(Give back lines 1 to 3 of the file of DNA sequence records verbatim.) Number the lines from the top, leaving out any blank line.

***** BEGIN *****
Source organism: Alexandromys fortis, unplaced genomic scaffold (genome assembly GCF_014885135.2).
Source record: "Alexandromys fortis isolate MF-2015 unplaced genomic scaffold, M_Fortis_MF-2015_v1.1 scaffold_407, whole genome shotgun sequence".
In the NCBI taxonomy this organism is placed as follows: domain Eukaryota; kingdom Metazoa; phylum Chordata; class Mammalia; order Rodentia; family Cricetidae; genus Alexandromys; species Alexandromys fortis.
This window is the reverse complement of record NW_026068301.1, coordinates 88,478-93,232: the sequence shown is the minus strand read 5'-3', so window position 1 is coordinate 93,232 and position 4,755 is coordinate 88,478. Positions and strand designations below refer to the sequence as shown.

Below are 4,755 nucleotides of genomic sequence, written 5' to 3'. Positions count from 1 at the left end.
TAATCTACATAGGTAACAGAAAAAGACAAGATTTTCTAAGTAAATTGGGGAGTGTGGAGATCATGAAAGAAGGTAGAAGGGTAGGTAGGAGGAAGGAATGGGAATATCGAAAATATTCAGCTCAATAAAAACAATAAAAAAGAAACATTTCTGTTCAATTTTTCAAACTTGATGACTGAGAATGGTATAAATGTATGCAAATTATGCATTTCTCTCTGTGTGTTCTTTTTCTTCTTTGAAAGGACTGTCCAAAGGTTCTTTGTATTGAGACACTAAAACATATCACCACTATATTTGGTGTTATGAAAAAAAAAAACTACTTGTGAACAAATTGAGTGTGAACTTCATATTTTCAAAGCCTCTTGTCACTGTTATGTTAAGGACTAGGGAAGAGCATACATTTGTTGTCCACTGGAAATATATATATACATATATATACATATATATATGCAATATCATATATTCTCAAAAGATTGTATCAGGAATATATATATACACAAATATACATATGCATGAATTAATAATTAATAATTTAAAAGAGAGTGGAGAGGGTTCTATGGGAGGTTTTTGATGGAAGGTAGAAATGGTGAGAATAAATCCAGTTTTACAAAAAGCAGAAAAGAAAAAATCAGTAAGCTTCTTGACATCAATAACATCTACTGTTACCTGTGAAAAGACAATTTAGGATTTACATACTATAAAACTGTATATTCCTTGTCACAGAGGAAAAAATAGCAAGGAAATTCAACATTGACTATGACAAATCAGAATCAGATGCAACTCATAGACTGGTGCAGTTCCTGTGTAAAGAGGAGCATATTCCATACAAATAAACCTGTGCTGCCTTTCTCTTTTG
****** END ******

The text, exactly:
Source organism: Alexandromys fortis, unplaced genomic scaffold (genome assembly GCF_014885135.2).
Source record: "Alexandromys fortis isolate MF-2015 unplaced genomic scaffold, M_Fortis_MF-2015_v1.1 scaffold_407, whole genome shotgun sequence".
In the NCBI taxonomy this organism is placed as follows: domain Eukaryota; kingdom Metazoa; phylum Chordata; class Mammalia; order Rodentia; family Cricetidae; genus Alexandromys; species Alexandromys fortis.